Once senior status has set in, many people think, “Why bother to quit smoking now,” or “If smoking doesn’t kill you something is bound to, right?” Unfortunately, the commonly held belief is that if they have been smoking for a long time, then it is too late now. WRONG! Even the most chronically ill patients receiving home care in Massachusetts to California can reap the benefits of kicking the nasty habit.
We all know smoking is linked to cancer, emphysema, and birth defects. A lesser known fact is that it is also associated with hip fractures, loss of bone density, cataracts, and COPD:
The body does amazing things, and young and older adults alike can begin to heal minutes after their very last cigarette. That’s right…minutes! Even the elderly can gain a longer life if they quit. There are many benefits of turning into a non-smoker aside from limiting the risk of developing a smoking-related disease. Breathing becomes easier, circulation is improved, and a boost in energy is felt. The morning coughing that is typical among smokers lessens as the cilia in the lungs regain their normal function and no longer have to contend with a buildup of phlegm. Heart rate and blood pressure become lower and carbon monoxide levels begin to decline almost immediately.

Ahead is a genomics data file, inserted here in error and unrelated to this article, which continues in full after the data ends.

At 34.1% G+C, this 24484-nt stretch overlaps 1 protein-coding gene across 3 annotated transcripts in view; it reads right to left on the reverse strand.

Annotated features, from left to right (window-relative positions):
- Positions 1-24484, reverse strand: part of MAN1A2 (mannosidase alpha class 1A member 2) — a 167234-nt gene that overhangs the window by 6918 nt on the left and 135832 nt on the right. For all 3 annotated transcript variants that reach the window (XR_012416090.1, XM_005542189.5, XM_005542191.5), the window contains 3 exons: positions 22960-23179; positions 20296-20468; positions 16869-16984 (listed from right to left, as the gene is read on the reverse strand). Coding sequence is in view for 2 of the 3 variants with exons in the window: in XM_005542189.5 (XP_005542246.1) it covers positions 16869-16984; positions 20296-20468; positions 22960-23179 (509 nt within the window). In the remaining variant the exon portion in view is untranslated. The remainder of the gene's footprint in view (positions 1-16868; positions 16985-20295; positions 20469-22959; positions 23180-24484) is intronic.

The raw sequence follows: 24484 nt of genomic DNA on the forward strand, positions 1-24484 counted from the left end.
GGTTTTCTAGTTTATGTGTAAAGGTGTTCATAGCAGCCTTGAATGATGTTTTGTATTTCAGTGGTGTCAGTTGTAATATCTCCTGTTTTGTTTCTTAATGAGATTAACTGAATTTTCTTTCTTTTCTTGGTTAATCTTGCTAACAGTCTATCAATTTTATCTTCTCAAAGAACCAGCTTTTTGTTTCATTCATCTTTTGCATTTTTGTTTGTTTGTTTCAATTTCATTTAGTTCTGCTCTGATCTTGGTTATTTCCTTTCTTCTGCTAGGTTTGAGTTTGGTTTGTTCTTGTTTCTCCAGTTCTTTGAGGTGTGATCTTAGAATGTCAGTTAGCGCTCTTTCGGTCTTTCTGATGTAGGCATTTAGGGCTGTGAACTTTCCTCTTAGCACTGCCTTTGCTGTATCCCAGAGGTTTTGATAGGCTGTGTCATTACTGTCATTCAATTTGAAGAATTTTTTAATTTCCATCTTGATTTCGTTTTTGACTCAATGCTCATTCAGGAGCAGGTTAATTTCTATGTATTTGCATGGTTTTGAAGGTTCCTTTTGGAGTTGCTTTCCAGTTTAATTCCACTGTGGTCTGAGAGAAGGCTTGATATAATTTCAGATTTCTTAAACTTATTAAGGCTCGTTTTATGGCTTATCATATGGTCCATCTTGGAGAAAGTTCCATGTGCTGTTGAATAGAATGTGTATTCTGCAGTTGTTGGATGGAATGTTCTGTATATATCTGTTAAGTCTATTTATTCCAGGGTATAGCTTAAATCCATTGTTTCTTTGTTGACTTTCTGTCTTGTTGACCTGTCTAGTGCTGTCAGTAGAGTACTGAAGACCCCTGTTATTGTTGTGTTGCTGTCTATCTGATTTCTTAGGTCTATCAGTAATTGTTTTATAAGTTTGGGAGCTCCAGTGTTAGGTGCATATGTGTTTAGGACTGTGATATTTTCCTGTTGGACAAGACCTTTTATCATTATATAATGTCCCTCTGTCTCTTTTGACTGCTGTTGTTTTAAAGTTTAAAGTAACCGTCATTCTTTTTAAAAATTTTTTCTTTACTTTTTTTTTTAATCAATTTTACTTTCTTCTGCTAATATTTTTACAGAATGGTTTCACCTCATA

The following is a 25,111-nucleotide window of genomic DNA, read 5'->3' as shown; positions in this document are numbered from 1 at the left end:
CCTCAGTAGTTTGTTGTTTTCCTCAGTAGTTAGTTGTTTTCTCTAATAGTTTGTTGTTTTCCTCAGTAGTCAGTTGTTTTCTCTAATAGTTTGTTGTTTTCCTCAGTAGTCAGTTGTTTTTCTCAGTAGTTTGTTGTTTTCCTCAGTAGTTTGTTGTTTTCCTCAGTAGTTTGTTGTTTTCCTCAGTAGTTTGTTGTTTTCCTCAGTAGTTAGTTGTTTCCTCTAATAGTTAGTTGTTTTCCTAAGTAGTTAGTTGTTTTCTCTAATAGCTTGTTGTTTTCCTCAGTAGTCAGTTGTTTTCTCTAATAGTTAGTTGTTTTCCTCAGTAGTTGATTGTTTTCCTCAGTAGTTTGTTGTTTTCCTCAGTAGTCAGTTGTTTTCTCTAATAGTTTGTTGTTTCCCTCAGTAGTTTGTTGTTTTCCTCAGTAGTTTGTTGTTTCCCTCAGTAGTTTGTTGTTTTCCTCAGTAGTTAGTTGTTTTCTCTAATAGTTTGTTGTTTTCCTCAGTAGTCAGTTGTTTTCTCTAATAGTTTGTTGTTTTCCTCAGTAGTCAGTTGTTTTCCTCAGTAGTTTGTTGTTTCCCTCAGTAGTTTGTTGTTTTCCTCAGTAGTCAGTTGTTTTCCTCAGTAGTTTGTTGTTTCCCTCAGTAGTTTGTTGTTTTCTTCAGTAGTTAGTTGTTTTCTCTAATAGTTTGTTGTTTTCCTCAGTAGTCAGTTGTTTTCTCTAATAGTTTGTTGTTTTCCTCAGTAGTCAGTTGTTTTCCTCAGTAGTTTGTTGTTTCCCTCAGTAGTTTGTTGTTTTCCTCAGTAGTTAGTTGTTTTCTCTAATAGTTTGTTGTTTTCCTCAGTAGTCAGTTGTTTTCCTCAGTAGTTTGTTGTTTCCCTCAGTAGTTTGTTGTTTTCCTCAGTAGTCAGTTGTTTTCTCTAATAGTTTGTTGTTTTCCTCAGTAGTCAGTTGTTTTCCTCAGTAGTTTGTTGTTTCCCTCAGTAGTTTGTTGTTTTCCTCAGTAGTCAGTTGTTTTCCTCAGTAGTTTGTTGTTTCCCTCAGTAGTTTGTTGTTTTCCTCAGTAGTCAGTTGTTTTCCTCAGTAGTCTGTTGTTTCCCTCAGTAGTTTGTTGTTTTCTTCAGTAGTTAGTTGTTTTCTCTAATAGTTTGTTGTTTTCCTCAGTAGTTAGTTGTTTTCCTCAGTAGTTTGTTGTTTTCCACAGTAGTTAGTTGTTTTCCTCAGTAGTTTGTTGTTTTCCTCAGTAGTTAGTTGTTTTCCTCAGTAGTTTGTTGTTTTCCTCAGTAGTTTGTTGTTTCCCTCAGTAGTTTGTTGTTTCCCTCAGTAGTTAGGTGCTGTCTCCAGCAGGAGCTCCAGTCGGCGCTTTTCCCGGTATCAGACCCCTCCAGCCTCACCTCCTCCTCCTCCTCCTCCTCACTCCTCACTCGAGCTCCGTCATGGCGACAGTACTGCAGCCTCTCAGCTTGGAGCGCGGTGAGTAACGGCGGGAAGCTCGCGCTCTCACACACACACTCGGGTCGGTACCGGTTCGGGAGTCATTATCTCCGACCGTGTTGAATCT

The senses of taste and smell are also amplified, giving many individuals a renewed appreciation of different food and scents. Physical appearance improves too with whiter teeth and fingernails. Say good-bye to the linger smell of smoke in your hair and clothes and on your breath.
Of course the earlier you quit the better, so don’t put it off any longer. Make a resolution today to break the cycle and improve your quality of life. Your loved ones will thank you for the continued time they get to spend with you, as well as the decrease in second hand smoke.
Individuals who have succumbed to a smoking-related disease, such as COPD may need assistance in their day to day life. MAS Home Care of Massachusetts is happy to provide compassionate support to clients across the state. Additional locations are found in Maine, New Hampshire and Rhode Island.